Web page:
The median in-network deductible on employer-sponsored PPO health plans increased 50% from $1,000 to $1,500 in 2016, new research from United Benefit Advisors finds.
This comes as the average health plan costs for employers decreased slightly in 2016 from $9,736 in 2015 to $9,727 in 2016, while the employees’ share increased as they continue to accept lower coverage levels, according to one of the nation’s largest independent surveys of employer-sponsored benefits.
Of the $9,727, employees contributed an average of $3,378 and employers contributed on average $6,350, whereas in 2015, employers paid $6,403 of the $9,736 average overall cost, while employees paid $3,333, the survey found. Further, UBA found that despite those significant deductible increases, nearly half of all employees continue to enroll in PPO plans.
“Overall, employer costs remained consistent because they are passing more and more of their increases on to employees, a trend we expect to see more of in the future,” says UBA CEO Les McPhearson. “Employers simply cannot continue to absorb unsustainable increases in health care costs. Unfortunately, neither can employees.”
The deductible increases are mostly due to two factors, adds Carol Taylor, director of compliance and health plan collaborative at Roanoke, Va.-based D&S Agency, a UBA partner firm. “First, by raising the deductible $500, you avoid a premium increase of roughly 3% to 6%,” she says. “As long as insurance carriers are required to meet the ACA metal levels, we can expect to see plan changes in this same direction.”
There are multiple constraints causing this rise in deductibles, explains Ed Oleksiak, senior vice president and shareholder at Dallas-based brokerage Holmes Murphy.
The amount employees pay for health coverage through payroll is capped as a result of the Affordable Care Act. Out-of-pocket maximums are also capped. As a result, “the deducible is the place to go,” he explains. “That is the variable you can move. You can move the co-pay [slightly], but the deductible is where you get the biggest bang for the buck.”
“That has a pretty constant, especially since the bronze plan was introduced,” Oleksiask adds. “Up until that point, employers were in gold level plan design, but once bronze set in, it set a mark of where the base plan needs to be to keep at an affordable premium. Therefore, you end up with a higher deductible to get to the bronze level.”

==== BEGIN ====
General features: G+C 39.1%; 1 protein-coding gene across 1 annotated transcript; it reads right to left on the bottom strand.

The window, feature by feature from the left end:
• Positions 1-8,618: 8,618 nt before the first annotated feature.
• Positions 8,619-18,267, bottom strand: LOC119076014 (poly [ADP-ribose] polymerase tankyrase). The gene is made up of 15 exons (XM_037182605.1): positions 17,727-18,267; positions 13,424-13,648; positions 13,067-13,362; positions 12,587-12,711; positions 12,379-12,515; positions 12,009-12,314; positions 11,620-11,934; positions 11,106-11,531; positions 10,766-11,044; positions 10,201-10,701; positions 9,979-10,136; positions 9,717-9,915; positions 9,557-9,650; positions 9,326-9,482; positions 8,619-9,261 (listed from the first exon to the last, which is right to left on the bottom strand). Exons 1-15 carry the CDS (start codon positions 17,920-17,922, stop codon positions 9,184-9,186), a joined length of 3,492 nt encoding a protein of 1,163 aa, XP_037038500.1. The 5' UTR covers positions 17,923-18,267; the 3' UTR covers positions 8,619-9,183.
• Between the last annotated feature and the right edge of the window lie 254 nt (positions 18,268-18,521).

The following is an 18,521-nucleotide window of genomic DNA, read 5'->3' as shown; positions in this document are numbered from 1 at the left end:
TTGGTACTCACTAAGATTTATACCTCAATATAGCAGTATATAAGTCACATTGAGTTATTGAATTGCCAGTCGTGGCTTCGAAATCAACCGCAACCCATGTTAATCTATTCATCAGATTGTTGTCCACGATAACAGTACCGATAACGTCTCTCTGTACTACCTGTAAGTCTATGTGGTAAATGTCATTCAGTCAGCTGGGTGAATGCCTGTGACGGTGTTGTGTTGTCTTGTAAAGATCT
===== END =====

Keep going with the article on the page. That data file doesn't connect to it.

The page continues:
Adviser stepping in
It is up to an adviser to help their client determine how to price insurances. Oleksiak shows his clients cost tradeoffs, by showing them the renewal and expected costs next year. “They have a budget to make, so we go through what levers we have to pull,” including the deducible, he explains.
Eventually, a client runs out of levers and a conversation starts with an adviser on looking at the health of a population and wellness programs that can have a measurable impact, he adds.
“You have to know your client, you have to know their culture and their population and look at it from total compensation prospective,” Oleksiak says. “It all about what you are doing to attract and retain employees, you have to keep those high level things in mind and then we say what can we do to deal with this budget, they can’t pass onto their clients, you have to work through that.”
As he runs out of levers to pull, Oleksiak predicts a shift in the near future to narrow network plans in group insurance. “We’ve seen narrow networks on the individual market for a while,” he says. “We are starting to get into conversations to say [to clients], ‘This is about the only level you have left, you have to consider narrow networks,’” he explains.
Monthly premiums and copays
UBA finds that total monthly premiums, combined for all types of plans, remained flat at $509 for a single. However, employers shifted costs to employees in other ways, including median out-of-network deductibles, which jumped from $3,000 to $3,400 this year (a 13.3% increase) and median ER copays increased from $250 to $300 (20%).
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The employees’ share of monthly premiums increased only slightly from $140 in 2015 to $144 (2.6%), and family portions went from $540 in 2015 to $552 in 2016 (2.2%).
UBA also finds that families are again bearing the brunt of the cost of health insurance. For an employee electing single coverage, the employer covers 71% of the monthly premium, and only 54% of a family premium.
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